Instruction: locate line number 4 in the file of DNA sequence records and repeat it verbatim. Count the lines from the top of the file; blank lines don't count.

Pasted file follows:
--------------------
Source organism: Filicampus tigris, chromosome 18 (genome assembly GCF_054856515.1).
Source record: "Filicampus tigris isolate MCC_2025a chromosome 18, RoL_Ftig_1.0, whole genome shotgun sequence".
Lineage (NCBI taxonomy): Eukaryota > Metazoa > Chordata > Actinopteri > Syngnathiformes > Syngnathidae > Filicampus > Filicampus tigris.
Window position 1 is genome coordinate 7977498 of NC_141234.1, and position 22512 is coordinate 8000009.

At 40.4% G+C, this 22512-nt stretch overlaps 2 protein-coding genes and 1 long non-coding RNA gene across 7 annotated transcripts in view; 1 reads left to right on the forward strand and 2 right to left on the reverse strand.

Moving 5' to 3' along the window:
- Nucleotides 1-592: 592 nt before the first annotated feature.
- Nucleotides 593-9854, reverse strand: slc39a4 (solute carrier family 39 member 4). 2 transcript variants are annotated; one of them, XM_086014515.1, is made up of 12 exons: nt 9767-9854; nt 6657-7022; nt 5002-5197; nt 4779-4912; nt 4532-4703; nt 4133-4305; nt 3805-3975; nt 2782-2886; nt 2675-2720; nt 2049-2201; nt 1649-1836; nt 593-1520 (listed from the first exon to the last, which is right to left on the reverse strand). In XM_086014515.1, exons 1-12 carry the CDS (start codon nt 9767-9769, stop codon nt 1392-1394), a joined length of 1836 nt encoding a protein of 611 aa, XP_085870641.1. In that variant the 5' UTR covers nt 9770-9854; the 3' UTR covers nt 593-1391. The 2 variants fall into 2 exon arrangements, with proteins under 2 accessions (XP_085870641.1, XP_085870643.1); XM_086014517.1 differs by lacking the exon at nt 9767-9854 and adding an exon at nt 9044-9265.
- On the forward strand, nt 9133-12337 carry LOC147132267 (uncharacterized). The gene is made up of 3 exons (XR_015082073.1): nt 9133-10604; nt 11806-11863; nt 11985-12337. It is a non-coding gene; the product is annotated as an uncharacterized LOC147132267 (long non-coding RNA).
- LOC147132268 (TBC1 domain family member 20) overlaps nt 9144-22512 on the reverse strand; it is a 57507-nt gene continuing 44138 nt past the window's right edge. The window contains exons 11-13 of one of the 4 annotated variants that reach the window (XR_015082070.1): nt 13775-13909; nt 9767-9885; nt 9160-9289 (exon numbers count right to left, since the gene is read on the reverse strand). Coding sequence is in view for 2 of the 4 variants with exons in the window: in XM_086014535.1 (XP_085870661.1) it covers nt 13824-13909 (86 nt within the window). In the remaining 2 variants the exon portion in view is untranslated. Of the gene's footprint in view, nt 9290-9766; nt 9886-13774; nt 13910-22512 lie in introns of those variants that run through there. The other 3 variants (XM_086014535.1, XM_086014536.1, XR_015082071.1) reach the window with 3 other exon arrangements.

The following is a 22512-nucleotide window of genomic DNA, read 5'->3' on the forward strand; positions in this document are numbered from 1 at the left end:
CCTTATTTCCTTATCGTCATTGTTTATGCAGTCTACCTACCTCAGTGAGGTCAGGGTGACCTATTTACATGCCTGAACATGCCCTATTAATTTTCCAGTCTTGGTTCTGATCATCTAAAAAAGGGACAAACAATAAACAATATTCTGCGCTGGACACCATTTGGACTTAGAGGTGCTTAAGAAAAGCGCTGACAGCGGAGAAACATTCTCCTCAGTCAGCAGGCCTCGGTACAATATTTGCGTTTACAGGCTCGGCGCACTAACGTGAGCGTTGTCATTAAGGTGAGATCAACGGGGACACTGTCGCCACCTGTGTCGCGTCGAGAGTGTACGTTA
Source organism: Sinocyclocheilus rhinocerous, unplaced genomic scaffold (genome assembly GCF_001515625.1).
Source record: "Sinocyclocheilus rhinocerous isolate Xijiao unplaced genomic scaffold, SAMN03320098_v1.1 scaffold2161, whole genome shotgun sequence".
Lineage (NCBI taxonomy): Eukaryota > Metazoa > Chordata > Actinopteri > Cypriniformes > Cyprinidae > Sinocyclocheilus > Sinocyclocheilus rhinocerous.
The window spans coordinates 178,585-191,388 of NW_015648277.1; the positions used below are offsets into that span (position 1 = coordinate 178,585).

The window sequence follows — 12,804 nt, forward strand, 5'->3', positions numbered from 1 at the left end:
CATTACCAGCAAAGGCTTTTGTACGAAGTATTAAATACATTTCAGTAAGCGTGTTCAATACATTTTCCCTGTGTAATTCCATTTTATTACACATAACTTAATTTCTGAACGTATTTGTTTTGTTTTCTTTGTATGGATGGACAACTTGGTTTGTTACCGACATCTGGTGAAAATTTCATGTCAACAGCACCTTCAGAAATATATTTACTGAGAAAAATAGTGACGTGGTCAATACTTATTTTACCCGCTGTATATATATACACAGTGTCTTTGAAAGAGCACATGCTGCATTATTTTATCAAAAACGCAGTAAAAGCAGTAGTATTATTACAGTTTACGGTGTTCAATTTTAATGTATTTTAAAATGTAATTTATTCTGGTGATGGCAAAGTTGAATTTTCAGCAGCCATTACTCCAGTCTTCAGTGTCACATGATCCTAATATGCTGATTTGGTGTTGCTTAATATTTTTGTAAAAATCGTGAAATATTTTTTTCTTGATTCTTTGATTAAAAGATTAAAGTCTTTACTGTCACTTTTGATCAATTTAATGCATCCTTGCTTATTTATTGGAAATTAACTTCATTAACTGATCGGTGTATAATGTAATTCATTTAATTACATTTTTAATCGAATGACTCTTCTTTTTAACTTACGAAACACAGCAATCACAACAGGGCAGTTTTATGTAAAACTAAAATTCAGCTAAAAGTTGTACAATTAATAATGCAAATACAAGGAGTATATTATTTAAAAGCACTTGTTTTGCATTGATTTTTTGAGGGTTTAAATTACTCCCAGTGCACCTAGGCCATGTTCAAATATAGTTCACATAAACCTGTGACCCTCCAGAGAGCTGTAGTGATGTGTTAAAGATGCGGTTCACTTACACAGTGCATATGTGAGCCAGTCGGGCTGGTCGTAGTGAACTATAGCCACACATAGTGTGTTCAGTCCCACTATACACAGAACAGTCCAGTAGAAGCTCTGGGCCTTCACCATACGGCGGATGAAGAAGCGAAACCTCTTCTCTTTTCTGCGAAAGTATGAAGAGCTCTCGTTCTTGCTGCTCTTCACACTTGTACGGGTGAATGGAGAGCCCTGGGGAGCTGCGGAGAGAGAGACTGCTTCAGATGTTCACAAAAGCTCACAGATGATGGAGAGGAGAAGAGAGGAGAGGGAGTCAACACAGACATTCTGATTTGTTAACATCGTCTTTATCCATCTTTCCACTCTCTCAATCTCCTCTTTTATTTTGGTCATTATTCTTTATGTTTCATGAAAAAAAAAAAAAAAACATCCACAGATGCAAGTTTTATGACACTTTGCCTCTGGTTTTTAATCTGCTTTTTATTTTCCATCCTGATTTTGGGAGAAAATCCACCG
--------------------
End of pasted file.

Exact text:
Window position 1 is genome coordinate 7977498 of NC_141234.1, and position 22512 is coordinate 8000009.